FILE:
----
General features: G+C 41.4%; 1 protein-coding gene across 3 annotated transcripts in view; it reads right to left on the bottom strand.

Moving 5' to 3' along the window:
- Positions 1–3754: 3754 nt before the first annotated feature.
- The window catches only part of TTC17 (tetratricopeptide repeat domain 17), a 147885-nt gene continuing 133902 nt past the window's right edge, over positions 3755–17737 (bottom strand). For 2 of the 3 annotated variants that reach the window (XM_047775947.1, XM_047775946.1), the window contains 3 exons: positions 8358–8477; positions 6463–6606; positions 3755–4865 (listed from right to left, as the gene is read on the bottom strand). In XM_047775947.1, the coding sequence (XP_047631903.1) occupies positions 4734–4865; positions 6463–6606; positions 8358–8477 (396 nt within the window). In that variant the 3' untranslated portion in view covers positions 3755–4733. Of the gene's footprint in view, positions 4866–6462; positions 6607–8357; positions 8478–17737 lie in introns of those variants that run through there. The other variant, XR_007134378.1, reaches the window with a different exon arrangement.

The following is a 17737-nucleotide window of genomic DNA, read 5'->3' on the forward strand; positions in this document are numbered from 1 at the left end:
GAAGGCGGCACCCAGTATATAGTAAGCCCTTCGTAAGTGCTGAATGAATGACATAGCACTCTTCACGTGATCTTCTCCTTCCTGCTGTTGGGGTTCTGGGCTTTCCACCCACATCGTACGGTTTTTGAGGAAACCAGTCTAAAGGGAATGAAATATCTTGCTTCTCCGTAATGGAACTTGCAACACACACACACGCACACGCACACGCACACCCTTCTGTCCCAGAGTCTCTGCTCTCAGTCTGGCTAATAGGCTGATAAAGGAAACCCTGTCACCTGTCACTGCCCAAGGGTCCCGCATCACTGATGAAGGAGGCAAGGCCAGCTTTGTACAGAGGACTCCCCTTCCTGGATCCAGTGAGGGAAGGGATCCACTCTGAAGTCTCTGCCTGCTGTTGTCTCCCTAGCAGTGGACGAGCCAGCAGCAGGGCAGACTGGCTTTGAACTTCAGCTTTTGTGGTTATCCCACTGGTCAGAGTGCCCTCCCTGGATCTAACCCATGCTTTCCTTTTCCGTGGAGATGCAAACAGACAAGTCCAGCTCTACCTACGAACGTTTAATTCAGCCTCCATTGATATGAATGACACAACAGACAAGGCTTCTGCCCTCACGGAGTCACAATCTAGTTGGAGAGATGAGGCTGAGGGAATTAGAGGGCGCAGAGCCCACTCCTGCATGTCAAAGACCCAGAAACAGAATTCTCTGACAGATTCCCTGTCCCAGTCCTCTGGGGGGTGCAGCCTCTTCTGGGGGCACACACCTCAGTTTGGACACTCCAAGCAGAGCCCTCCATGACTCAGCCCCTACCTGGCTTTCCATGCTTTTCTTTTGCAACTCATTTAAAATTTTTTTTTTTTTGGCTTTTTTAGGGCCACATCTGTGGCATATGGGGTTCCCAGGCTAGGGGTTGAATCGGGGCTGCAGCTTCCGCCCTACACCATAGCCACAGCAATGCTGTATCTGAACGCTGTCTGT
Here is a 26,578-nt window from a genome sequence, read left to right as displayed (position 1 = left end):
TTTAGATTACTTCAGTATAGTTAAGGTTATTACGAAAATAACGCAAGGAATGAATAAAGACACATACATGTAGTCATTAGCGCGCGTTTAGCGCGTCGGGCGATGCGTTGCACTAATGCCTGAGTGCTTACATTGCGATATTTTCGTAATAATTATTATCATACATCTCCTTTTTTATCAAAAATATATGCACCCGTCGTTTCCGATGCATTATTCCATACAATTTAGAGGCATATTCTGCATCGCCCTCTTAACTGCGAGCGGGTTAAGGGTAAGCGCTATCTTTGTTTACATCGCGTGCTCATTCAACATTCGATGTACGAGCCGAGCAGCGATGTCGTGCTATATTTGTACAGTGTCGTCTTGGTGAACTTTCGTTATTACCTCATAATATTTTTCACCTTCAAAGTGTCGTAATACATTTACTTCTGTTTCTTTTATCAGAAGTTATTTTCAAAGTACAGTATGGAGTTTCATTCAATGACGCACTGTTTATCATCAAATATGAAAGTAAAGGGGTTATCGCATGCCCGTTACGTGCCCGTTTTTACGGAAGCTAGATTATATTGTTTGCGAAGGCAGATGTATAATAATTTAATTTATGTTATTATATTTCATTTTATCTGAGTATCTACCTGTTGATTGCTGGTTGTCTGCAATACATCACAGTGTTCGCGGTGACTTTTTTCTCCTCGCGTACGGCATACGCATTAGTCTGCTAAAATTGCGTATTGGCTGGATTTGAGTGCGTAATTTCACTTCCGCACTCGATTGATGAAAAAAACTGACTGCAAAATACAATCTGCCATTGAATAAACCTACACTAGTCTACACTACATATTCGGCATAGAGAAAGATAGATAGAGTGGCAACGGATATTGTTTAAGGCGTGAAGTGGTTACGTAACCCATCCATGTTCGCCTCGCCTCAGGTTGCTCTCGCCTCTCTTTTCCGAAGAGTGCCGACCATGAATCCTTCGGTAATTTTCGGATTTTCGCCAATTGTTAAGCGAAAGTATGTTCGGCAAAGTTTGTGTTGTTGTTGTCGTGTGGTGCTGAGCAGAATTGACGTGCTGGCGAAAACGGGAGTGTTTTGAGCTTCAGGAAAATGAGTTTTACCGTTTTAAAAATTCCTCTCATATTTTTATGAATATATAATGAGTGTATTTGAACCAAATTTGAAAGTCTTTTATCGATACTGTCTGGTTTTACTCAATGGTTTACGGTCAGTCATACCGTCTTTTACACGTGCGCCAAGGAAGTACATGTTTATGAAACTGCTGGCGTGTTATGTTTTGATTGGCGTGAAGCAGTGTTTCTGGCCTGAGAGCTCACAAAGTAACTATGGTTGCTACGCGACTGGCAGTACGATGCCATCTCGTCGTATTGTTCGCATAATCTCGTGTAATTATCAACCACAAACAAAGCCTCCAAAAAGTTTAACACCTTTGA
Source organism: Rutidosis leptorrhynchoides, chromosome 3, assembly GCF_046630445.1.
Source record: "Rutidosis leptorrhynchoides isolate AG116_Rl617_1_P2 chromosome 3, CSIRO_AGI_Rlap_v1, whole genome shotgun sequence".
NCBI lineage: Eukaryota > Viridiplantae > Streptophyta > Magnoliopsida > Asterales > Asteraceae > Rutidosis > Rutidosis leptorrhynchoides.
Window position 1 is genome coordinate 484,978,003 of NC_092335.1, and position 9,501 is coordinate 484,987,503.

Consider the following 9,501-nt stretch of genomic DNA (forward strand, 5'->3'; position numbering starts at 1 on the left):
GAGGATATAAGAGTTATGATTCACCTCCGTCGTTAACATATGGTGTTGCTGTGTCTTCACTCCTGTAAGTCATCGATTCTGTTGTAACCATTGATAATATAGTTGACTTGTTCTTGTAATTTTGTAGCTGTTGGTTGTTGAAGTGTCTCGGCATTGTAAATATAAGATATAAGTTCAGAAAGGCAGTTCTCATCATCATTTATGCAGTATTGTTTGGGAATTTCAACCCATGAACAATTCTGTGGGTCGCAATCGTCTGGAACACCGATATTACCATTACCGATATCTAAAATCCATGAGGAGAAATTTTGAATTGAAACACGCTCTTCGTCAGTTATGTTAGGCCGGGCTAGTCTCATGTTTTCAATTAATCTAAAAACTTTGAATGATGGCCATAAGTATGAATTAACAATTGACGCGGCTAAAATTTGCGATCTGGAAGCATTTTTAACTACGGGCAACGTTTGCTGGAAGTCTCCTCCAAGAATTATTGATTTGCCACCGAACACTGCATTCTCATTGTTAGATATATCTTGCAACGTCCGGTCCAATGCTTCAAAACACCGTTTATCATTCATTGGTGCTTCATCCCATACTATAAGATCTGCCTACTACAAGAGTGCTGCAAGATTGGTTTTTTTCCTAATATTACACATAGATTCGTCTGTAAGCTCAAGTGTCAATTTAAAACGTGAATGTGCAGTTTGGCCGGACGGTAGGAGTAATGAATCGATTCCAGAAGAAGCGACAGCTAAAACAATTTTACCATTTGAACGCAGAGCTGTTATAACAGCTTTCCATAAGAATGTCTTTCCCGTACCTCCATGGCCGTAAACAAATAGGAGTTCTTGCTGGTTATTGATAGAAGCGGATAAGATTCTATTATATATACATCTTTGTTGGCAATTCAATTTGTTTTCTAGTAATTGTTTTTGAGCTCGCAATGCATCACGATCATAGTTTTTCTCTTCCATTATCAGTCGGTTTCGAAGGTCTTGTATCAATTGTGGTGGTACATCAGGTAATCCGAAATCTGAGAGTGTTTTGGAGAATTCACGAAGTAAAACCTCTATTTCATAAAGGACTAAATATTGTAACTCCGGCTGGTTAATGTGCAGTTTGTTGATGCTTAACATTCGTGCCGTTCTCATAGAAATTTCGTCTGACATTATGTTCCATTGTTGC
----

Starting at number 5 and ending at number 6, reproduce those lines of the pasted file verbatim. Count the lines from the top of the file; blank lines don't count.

The following is a 17737-nucleotide window of genomic DNA, read 5'->3' on the forward strand; positions in this document are numbered from 1 at the left end:
GAAGGCGGCACCCAGTATATAGTAAGCCCTTCGTAAGTGCTGAATGAATGACATAGCACTCTTCACGTGATCTTCTCCTTCCTGCTGTTGGGGTTCTGGGCTTTCCACCCACATCGTACGGTTTTTGAGGAAACCAGTCTAAAGGGAATGAAATATCTTGCTTCTCCGTAATGGAACTTGCAACACACACACACGCACACGCACACGCACACCCTTCTGTCCCAGAGTCTCTGCTCTCAGTCTGGCTAATAGGCTGATAAAGGAAACCCTGTCACCTGTCACTGCCCAAGGGTCCCGCATCACTGATGAAGGAGGCAAGGCCAGCTTTGTACAGAGGACTCCCCTTCCTGGATCCAGTGAGGGAAGGGATCCACTCTGAAGTCTCTGCCTGCTGTTGTCTCCCTAGCAGTGGACGAGCCAGCAGCAGGGCAGACTGGCTTTGAACTTCAGCTTTTGTGGTTATCCCACTGGTCAGAGTGCCCTCCCTGGATCTAACCCATGCTTTCCTTTTCCGTGGAGATGCAAACAGACAAGTCCAGCTCTACCTACGAACGTTTAATTCAGCCTCCATTGATATGAATGACACAACAGACAAGGCTTCTGCCCTCACGGAGTCACAATCTAGTTGGAGAGATGAGGCTGAGGGAATTAGAGGGCGCAGAGCCCACTCCTGCATGTCAAAGACCCAGAAACAGAATTCTCTGACAGATTCCCTGTCCCAGTCCTCTGGGGGGTGCAGCCTCTTCTGGGGGCACACACCTCAGTTTGGACACTCCAAGCAGAGCCCTCCATGACTCAGCCCCTACCTGGCTTTCCATGCTTTTCTTTTGCAACTCATTTAAAATTTTTTTTTTTTTGGCTTTTTTAGGGCCACATCTGTGGCATATGGGGTTCCCAGGCTAGGGGTTGAATCGGGGCTGCAGCTTCCGCCCTACACCATAGCCACAGCAATGCTGTATCTGAACGCTGTCTGT